Communities across the nation are increasingly turning to green infrastructure solutions as part of a multi-pronged stormwater management strategy. Green infrastructure refers to a suite of installations that mimic natural processes to slow and reduce the stormwater volume flowing into traditional stormwater drainage systems. Every gallon diverted from flowing directly to existing drains eases the pressure on conveyance systems and reduces the severity of urban flooding caused by storm drain backups. New Orleans is especially vulnerable to flooding and stands to benefit in numerous ways from the continued installation of distributed green infrastructure.Water Wise Gulf South (WWGS) in partnership with Greater Tremé Consortium/Water Wise Tremé, Healthy Community Services/Water Wise 7th Ward, and Upper 9th Ward Bunny Friend Neighborhood Association/Water Wise Upper 9th Ward has been installing green infrastructure projects in New Orleans since 2013. The Water Wise model relies on a partnership approach between community-based organizations that strive to reduce repetitive flooding, subsidence, and climate change impacts while also improving water quality. The partnership empowers diverse community members to implement green infrastructure solutions, addressing community concerns through educational and training support as well as community-building events.WWGS supports community-driven green infrastructure solutions that mitigate repetitive flooding and subsidence as well as improving water quality and reducing climate change impacts like sea-level rise. WWGS empowers individuals, neighbors, and communities through training and other events. As of 2020 the neighborhood organizations have conducted workshops, planted over 160 trees, and implemented over 142 green infrastructure projects that have added more than 48,450 gallons of stormwater retention capacity ranging. As the accompanying fact sheet shows, these neighborhood groups have completed other projects since 2020 that store thousands more gallons of stormwater. These projects include rain gardens, concrete removal, French drains, rain barrels, stormwater planter boxes, pervious pavement, and bioswales. Figure 1 shows completed projects and planned green infrastructure installations in these neighborhoods. To interact with this information and view the map in more detail please visit Economics (EE) analyzed the value of current and future green infrastructure installations by Greater Tremé Consortium, Healthy Community Services, and Upper 9th Ward to ground WWGS's advocacy with data-driven evidence for engagement with the City of New Orleans and prospective funders to increase installations of community-driven biophilic solutions. This report supplements a fact sheet of the analysis by providing additional context and references.

Does a Drop-in and Case Management Model Improve Outcomes for Young Adults Experiencing Homelessness: A Case Study of YouthLink

September 30, 2021

This study used two approaches to examine YouthLink as an example of a drop-in and case management model for working with youth experiencing homelessness. These approaches investigated the same group of 1,229 unaccompanied youth, ages 16 to 24 and overwhelmingly Black, who voluntarily visited or received services from YouthLink in 2011. Both approaches looked at the same metrics of success over the same time period, 2011 to 2016. One approach—Study Aim 1—examined the drop-in and case management model overall, asking whether YouthLink's service model resulted in better outcomes. It compared a YouthLink cohort with a group of highly similar youth who did not visit YouthLink but may have received similar services elsewhere. A second approach—Study Aim 2—investigated within the YouthLink cohort the ways in which YouthLink's drop-in and case-management approach worked toward achieving the desired outcomes.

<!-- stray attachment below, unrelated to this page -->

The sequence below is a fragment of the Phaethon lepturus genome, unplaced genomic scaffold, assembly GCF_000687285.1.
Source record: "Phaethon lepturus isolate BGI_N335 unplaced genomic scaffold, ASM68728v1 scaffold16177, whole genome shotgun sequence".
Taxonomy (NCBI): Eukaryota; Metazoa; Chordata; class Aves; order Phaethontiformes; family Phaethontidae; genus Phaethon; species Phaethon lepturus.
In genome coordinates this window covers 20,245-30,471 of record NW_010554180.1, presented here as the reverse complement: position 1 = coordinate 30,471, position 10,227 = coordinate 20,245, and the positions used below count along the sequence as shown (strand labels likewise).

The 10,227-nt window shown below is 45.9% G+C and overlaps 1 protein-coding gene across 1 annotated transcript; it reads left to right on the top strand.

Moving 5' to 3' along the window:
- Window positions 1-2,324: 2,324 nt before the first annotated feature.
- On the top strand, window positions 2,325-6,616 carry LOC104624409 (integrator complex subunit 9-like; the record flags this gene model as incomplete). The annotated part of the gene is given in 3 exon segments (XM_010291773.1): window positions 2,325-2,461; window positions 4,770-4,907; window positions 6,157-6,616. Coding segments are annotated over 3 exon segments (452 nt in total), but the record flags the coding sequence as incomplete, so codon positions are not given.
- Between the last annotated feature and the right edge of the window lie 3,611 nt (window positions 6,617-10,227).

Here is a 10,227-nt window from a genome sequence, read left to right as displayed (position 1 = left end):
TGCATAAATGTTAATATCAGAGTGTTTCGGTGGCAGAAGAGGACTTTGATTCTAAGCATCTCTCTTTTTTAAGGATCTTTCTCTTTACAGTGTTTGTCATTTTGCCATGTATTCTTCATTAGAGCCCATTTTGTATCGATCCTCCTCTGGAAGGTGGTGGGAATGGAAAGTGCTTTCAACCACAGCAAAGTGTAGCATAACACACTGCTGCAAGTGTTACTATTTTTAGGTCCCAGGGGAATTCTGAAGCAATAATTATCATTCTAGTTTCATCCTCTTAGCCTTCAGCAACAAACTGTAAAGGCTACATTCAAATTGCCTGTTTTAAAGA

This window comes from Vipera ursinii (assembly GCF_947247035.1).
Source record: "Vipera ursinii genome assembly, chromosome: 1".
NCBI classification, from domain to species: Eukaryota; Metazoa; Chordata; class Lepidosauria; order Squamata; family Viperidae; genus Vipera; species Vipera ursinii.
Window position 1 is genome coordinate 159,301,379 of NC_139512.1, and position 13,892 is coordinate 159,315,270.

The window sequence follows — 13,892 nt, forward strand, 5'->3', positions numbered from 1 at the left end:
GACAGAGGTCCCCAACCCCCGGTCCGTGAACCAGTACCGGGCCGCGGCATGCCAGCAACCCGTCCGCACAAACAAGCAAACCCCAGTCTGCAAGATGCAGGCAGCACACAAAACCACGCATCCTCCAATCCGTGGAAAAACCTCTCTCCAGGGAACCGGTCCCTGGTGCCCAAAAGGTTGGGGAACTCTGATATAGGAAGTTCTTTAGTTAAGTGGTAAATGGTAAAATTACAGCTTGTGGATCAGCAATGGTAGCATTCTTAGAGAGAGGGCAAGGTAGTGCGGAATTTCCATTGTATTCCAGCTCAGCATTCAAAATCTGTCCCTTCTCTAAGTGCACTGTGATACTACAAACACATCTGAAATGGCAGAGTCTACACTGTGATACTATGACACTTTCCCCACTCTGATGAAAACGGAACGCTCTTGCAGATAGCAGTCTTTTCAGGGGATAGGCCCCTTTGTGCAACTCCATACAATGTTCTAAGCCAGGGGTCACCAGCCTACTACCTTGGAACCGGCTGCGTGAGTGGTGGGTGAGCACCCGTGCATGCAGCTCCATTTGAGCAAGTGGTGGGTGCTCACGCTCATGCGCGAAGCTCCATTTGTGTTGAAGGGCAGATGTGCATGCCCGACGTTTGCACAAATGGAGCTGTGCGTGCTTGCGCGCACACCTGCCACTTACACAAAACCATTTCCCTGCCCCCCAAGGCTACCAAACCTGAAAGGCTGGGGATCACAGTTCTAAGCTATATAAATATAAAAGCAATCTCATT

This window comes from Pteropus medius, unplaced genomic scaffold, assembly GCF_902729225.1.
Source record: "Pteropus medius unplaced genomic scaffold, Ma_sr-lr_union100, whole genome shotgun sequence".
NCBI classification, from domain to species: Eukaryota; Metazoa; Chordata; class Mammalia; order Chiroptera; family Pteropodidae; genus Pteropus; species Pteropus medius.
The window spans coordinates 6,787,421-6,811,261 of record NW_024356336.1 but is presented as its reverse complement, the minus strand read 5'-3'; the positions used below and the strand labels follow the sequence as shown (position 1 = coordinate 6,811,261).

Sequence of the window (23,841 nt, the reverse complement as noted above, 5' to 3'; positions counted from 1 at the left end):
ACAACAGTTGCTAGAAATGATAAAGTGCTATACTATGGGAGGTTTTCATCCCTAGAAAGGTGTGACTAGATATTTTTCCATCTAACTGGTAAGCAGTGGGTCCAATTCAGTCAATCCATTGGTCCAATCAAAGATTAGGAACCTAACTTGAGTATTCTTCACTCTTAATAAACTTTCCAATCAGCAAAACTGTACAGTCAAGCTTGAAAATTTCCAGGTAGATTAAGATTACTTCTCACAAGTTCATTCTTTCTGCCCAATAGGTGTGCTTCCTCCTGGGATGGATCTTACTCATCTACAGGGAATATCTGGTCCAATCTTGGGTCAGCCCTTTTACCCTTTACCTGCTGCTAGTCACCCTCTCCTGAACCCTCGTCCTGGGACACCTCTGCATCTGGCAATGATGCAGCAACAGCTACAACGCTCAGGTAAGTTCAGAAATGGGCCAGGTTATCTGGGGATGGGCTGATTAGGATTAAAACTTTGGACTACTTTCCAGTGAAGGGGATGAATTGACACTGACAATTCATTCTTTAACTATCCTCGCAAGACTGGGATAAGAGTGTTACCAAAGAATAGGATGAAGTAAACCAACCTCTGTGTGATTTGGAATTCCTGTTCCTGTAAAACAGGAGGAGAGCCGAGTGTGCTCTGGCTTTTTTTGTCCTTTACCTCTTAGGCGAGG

Art for Life’s Sake: The Case for Arts Education

September 14, 2021

In 2018, the American Academy of Arts & Sciences convened a Commission on the Arts to examine the state of arts education in the United States, and to assess the need for greater support. The Commission ultimately focused on the challenges of access to arts education in public schools.The resulting report, Art for Life's Sake: The Case for Arts Education, finds ample evidence for the attributes, values, and skills that come from arts education, including social and emotional development, improvements in school engagement, as well as more vital civic and social engagement. It also offers concrete recommendations to improve educational policy at the local, state, and national levels.

Drinking Water Equity: Analysis and Recommendations for the Allocation of the State Revolving Funds

August 9, 2021

In this report, we evaluate how states allocate support from the Drinking Water State Revolving Fund (DWSRF) using national and state-level data from 2011 to 2020. This program already helps address disparities and has even more potential to do so. We find that states address disparities by targeting assistance towards:Health: Communities with more health-based Safe Drinking Water Act violations are more likely to receive assistance.Income: Communities with lower median household incomes are slightly more likely to receive assistance.We also find that states could do more to address disparities by expanding:Reach: 7.1 percent of eligible drinking water systems have received assistance.Additional subsidies: 26.6 percent of total assistance was distributed as principal forgiveness, grants, or negative interest loans, despite a federal ceiling of 35 percent for disadvantaged communities.Diversity: Small communities and more racially diverse ones are less likely to receive assistance.

The Saving Power of Community Creativity: Highlights of Arts, Culture, and Creative Placemaking Responses to COVID-19

June 29, 2021

For several years, the Center for Community Progress (Community Progress) and Metris Arts Consulting have explored how arts and culture organizations are revitalizing communities that have been hit hard with vacancy and abandonment. In mid-2020, as we began to understand the pandemic's devastating health, economic, and social impacts on communities and the policy demands surrounding the calls for racial justice, we also began hearing how community-based organizations using arts and culture had shifted their work to provide critical community support. This resource highlights the efforts of creative leaders during the pandemic and also seeks to inspire others trying to address acute needs.